Recording can be a bit of a minefield, particularly when you’re new to it. Unlike when you’re playing live, there are certain steps you need to take to maintain the quality of sound. Also, there seem to be so many different opinions floating around about what you should and should not do.
Here, we’re going to have a look at the different ways of adding effects to your guitar or bass when you’re recording. We’ll look at the four most common ways of doing this and discuss the pros and cons of each.
1. Using your Sequencer’s Built-In Effects
One popular option is using the effects that are built into your sequencing software. These effects, also known as VST plug-ins, are extremely varied and give you the opportunity to be creative. Of course, there will always be musicians who prefer hardware over software, but some VSTs really do sound realistic and your options truly are endless. It’s likely that there will be several VSTs built-into your software, but there are many more available for download, some free of charge and some at a small cost.
- Cheap, easy way of accessing a multitude of sounds.
- Virtual effects units take up no space!
- It’s easy to flick from effect to effect, until you hear what works for you.
- They can lack a certain ‘punch’ or ‘real’-ness.
- It can be difficult to find exactly what you want.
2. Using Pedals as you would Live
Another way you might think of recording effects onto your guitar/bass might be with foot pedals. This is a basic way to do it and has the benefit of keeping you in control. If you know exactly what sound you want, are confident your pedals can achieve it, and have a decent noise gate, there is nothing wrong with this option. This is also the obvious option if you choose to play with a wah pedal. However, the sound quality may suffer, even with a noise gate, as your guitar’s signal is weakened through the pedals. Using pedals also leaves you with limited options after you’ve recorded.
- You know what you’re getting.
- You’re in control.
- It’s easy to set up.
- The signal is weakened.
- You may get unwanted sounds.
- Your options after recording are limited.
3. Re-amping your Clean Guitar
If your amp has a sick overdrive or some built-in effects that you love, re-amping it might be the option for you. This is when you record your guitar with a clean signal, choosing to run the recorded guitar through the amp afterwards, and recording that in turn. This leaves you with two recordings: a clean guitar part and the clean part re-amped with effects. Needless to say, having a clean recording opens up your options and re-amping creates a real, vintage sound that many find irresistible.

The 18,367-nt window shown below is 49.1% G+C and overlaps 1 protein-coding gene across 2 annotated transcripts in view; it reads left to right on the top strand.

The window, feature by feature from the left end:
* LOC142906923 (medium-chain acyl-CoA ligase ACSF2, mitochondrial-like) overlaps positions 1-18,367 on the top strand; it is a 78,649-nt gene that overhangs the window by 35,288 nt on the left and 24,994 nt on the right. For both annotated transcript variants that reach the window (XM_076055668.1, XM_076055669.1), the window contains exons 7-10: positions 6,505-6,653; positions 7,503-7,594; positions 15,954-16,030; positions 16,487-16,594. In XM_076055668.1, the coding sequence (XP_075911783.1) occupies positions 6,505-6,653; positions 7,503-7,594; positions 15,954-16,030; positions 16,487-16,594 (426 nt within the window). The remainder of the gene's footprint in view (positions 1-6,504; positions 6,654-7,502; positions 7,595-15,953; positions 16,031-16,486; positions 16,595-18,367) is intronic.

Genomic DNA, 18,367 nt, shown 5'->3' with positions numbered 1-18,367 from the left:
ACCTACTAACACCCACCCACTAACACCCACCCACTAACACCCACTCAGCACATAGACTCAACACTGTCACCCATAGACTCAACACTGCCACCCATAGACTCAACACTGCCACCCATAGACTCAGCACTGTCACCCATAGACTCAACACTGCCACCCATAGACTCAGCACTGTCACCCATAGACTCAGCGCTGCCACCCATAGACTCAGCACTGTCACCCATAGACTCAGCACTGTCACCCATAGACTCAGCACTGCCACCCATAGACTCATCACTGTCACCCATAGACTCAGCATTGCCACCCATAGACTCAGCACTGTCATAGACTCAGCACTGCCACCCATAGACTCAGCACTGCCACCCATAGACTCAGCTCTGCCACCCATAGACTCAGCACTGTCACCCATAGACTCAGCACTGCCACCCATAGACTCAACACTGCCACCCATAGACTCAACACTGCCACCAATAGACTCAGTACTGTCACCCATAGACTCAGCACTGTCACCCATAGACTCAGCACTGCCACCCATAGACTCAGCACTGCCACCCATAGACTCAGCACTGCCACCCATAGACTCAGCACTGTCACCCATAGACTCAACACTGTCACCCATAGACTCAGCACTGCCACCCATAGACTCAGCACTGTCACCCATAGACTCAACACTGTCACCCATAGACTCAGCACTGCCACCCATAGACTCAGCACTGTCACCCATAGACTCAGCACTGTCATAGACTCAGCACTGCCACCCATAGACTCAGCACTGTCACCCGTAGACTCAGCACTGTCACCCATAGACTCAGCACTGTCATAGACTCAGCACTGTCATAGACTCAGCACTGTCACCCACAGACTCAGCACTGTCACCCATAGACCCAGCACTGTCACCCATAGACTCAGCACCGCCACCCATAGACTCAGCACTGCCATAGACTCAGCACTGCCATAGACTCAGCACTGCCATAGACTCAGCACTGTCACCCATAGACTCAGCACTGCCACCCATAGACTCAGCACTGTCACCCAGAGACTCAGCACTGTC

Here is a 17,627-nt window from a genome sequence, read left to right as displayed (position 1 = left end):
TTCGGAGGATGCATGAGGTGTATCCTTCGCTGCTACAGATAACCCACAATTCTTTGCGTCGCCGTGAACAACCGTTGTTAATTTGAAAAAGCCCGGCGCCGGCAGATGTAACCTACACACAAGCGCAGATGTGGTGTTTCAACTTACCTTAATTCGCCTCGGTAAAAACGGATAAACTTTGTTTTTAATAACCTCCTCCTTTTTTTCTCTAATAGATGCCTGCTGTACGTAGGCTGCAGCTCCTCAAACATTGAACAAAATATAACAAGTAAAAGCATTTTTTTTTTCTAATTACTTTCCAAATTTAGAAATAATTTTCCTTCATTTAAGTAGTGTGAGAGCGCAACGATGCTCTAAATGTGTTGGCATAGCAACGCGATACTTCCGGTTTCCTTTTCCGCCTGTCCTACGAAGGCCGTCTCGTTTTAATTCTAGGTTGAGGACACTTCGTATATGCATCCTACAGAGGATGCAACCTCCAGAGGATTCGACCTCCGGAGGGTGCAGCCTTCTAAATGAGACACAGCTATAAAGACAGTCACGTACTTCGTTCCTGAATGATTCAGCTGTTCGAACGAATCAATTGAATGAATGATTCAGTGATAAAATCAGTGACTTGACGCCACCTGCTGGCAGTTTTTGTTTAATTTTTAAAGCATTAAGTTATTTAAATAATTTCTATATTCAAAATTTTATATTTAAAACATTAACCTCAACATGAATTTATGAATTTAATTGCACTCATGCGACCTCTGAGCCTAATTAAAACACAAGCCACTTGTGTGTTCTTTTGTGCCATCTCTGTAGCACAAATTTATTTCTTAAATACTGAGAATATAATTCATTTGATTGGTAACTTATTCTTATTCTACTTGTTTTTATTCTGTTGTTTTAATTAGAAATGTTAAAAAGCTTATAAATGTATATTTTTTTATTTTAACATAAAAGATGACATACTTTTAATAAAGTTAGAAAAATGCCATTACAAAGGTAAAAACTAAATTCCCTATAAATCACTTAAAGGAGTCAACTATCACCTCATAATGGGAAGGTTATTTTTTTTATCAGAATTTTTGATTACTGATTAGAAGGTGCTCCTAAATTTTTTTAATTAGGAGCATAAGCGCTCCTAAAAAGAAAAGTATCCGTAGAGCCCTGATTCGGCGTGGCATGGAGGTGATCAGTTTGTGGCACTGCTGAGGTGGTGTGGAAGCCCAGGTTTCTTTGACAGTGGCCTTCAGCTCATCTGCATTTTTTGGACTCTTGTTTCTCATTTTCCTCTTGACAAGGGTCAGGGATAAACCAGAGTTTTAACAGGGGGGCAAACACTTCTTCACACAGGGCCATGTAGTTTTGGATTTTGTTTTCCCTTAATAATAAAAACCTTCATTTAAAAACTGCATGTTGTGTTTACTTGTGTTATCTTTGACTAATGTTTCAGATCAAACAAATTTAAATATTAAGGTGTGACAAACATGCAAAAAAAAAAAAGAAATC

- Offers a ‘real’ sound that can match your live performances.
- Can be done more than once, giving you options.
- Maintains a better sound quality than recording straight through an amp with effects switched on.
- It can be quite tricky to get right; you’ll need a sound engineer who knows what he’s doing!
- Despite being more flexible than using pedals, you’re still limited to what your amp can do.
4. Using Virtual Effects ‘Pedals’
Similar to using the effects within your sequencer, you can also opt to use virtual guitar pedals. These can be downloaded to iPhones, tablets and other smart devices. They work just like foot pedals but tend to be a lot cheaper. Of course, you probably wouldn’t want to operate it with your foot, either.
You can choose to use these pedals either to record straight into your sequencer or at the re-amping stage. Just remember, if you choose to use them in the recording stage, you’re stuck with those effects and the sound quality might not be 100%.
- Cheap, easy access to effects.
- Can be used at either the recording stage or re-amping stage.
- You save space compared to hardware.
- Lacks the ‘real’-ness of hardware.
- Sound quality might not be 100%, especially if you record straight through it.
As you can see, each of these ways of recording using effects has its benefits. If you’re looking for the ultimate live sound, recording straight through pedals might work well for you, particularly if you know exactly what you want and/or love the sound of your pedals.
If you’re looking for a vintage sound with a punch, re-amping is a great option which ensures you don’t lose any of that ‘real’-ness, whilst keeping your sound quality as high as it should be.
If creative options are your priority, VSTs or virtual pedals are your best friend. They leave you with so many options, it’s impossible to get bored or stuck as you find out which sounds will express your guitar most effectively.
Many recording musicians use a combination of these methods, with each one serving different purposes in different songs. Why not try all of them out, and find out what you love (and maybe hate) about each one?